Bob Brown (Warren William) is working as an x-ray tech and only needs one more year of medical school to become certified as a doctor. But med school costs money, and that’s where Bob has trouble. He’s a gambler and swiftly loses his tuition funds.
Caroline Grant (Jean Muir), a nurse working in the same office where Bob does x-rays, is in love with him. She believes in him, so she’s willing to loan him the money he needs to get that year of med school done. He gladly accepts the loan… but then loses all of the money in a card game.
Not wanting to disappoint Caroline, there’s only one thing left to do: lie to her. Bob buys a medical diploma from another doctor who isn’t practicing, and starts a practice in New York under a false name.
To keep the practice at least somewhat on the up-and-up, he hires a qualified doctor to do the serious work, while he promotes the practice and earns a client roster full of socialites and celebrities. Will he be able to keep up with his own lies, or will Caroline and those high-class clients find him out?
Bedside was directed by Robert Florey. The cast, alongside William and Muir, features TMP favorite Allen Jenkins as well as David Landau, Henry O’Neill, and Donald Meek.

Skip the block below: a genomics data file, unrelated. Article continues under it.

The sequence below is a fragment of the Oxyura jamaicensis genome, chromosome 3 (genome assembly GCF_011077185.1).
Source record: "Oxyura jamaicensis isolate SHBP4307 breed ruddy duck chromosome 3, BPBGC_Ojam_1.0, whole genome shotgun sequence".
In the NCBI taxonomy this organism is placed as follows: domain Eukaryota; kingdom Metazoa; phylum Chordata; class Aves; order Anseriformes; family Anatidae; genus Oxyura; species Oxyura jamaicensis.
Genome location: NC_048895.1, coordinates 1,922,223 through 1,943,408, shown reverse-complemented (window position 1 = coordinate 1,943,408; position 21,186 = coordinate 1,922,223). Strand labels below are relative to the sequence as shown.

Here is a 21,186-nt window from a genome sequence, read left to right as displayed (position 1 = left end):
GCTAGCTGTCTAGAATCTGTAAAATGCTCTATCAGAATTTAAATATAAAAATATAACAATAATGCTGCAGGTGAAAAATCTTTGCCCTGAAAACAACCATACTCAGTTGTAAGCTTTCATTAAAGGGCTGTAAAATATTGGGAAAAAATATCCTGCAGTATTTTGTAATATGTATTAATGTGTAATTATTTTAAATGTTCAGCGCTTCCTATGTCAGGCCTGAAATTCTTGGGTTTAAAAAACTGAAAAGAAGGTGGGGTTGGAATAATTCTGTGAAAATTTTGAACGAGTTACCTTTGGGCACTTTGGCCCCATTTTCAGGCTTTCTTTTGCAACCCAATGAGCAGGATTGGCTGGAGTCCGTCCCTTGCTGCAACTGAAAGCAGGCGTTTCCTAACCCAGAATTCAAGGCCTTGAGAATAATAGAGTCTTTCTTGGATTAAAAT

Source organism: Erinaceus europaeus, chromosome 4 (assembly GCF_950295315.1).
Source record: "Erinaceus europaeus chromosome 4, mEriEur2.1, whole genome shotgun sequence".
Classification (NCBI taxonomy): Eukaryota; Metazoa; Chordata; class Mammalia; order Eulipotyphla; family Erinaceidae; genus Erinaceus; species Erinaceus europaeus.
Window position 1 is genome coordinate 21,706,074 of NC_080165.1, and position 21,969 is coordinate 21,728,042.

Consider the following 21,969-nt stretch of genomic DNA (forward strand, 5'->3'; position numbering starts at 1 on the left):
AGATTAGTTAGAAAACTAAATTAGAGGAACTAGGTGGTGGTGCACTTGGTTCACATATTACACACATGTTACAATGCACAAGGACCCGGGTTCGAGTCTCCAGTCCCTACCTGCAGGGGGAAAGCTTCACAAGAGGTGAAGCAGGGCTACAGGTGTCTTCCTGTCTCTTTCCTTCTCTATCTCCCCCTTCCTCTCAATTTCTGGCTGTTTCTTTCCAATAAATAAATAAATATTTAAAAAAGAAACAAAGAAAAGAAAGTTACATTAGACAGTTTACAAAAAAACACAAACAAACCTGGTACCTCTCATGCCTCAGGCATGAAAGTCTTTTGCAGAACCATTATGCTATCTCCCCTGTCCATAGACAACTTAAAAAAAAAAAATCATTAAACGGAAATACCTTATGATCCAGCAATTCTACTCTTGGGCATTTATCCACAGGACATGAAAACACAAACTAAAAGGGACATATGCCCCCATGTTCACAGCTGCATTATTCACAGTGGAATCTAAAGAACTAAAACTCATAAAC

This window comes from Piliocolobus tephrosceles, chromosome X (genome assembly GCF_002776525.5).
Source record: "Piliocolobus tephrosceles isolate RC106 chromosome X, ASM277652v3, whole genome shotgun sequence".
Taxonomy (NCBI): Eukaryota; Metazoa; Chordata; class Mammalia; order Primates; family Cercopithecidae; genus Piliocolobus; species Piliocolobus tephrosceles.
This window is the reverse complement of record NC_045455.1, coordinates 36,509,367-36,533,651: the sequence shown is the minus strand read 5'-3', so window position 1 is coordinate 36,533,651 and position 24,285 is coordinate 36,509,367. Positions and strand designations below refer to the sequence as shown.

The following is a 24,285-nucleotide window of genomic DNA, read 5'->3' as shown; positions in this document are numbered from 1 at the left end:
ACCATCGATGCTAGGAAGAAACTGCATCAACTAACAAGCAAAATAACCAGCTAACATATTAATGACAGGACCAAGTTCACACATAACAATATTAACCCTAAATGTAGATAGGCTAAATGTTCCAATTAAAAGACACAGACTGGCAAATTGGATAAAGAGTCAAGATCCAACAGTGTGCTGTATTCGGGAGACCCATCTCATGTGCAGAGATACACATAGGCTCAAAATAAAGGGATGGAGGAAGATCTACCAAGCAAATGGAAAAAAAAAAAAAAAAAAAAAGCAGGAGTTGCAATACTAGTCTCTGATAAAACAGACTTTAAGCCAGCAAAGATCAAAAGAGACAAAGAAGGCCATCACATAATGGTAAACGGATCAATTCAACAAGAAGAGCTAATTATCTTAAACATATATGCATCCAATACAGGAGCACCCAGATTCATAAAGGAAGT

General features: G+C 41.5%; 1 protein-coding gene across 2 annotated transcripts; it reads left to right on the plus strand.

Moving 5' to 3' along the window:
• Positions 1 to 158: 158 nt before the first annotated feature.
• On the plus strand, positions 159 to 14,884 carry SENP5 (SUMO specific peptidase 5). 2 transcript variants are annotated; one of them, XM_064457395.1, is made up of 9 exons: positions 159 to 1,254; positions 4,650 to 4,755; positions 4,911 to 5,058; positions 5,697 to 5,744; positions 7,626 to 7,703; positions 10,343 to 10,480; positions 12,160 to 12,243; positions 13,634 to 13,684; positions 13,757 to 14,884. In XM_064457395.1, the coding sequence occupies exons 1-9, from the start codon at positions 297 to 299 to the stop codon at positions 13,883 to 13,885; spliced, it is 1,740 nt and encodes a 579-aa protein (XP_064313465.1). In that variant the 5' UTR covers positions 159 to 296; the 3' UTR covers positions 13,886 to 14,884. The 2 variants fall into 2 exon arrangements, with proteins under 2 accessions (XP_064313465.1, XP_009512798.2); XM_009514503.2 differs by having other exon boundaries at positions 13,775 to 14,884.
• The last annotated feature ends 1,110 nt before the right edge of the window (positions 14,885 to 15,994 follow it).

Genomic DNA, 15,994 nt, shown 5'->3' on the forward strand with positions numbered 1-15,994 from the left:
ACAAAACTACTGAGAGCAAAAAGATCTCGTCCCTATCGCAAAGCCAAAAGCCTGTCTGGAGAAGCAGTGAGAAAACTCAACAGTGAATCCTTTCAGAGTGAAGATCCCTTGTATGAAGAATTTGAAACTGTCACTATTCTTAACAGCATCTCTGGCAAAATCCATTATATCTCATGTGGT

Warren William’s characters could be pretty smarmy and despicable, but this one just might take the cake for “Worst Man Ever Portrayed by Warren William.” He takes advantage of a morphine-addicted doctor in order to get that phony diploma. He starts a practice and treats patients without having finished his medical degree, knowing full well that he’s incapable of treating them. He lies to the woman who loves him — the woman who was willing to bet all of her money on him.
Of course, the fact that Bob is so despicable is only a testament to Warren William’s talent. No one played this character type as well as him, and his performance here is wholly believable.
His character seems even worse in contrast to Jean Muir’s Caroline. She seems so genuinely caring and sweet. Muir’s performance is nice, especially in her portrayal of Caroline’s growing suspicions toward Bob, but the character herself leaves a lot to be desired. The ending is completely cornbally and it makes no sense that Caroline seems even more angry about Bob’s close relationship with his patient, the opera singer Maritza, than she is about the fact that he’s running a phony practice.
Despite the issues with the character of Caroline, this quick little film does offer an interesting story. It’s very cynical, but not always handled in a dark fashion. Allen Jenkins’ light-hearted presence makes the whole arrangement seem like a brilliant racket rather than a serious crime that is putting people’s lives in danger. In other moments, like the scene with the sick child, the audience is faced with the grim reality that Bob is completely incapable of meeting the needs of those who visit his office. This rollercoaster of horrifying hills and more humorous valleys lends and odd tone to the film.
Bedside is far from perfect, despite its good performances and interesting premise. Still, I would recommend it for fans of Warren William in particular. The score: 2.5/5